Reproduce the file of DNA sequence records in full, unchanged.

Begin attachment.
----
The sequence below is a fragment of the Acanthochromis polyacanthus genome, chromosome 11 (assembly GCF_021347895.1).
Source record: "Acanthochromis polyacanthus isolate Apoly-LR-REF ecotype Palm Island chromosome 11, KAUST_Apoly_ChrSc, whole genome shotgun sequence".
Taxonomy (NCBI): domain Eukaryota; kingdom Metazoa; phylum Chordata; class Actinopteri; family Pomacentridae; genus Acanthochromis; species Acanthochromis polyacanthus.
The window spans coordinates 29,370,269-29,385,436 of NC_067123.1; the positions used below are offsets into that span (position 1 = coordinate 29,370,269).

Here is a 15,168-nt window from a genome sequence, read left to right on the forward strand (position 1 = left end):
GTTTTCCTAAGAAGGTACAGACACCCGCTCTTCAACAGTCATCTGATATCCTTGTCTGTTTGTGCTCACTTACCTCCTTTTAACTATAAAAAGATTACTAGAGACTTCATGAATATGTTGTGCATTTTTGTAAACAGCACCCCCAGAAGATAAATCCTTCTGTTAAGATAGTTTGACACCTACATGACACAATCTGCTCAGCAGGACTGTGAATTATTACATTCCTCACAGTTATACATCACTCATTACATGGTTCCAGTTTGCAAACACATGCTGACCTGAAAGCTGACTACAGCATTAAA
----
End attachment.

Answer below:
The sequence below is a fragment of the Acanthochromis polyacanthus genome, chromosome 11 (assembly GCF_021347895.1).
Source record: "Acanthochromis polyacanthus isolate Apoly-LR-REF ecotype Palm Island chromosome 11, KAUST_Apoly_ChrSc, whole genome shotgun sequence".
Taxonomy (NCBI): domain Eukaryota; kingdom Metazoa; phylum Chordata; class Actinopteri; family Pomacentridae; genus Acanthochromis; species Acanthochromis polyacanthus.
The window spans coordinates 29,370,269-29,385,436 of NC_067123.1; the positions used below are offsets into that span (position 1 = coordinate 29,370,269).

Here is a 15,168-nt window from a genome sequence, read left to right on the forward strand (position 1 = left end):
GTTTTCCTAAGAAGGTACAGACACCCGCTCTTCAACAGTCATCTGATATCCTTGTCTGTTTGTGCTCACTTACCTCCTTTTAACTATAAAAAGATTACTAGAGACTTCATGAATATGTTGTGCATTTTTGTAAACAGCACCCCCAGAAGATAAATCCTTCTGTTAAGATAGTTTGACACCTACATGACACAATCTGCTCAGCAGGACTGTGAATTATTACATTCCTCACAGTTATACATCACTCATTACATGGTTCCAGTTTGCAAACACATGCTGACCTGAAAGCTGACTACAGCATTAAA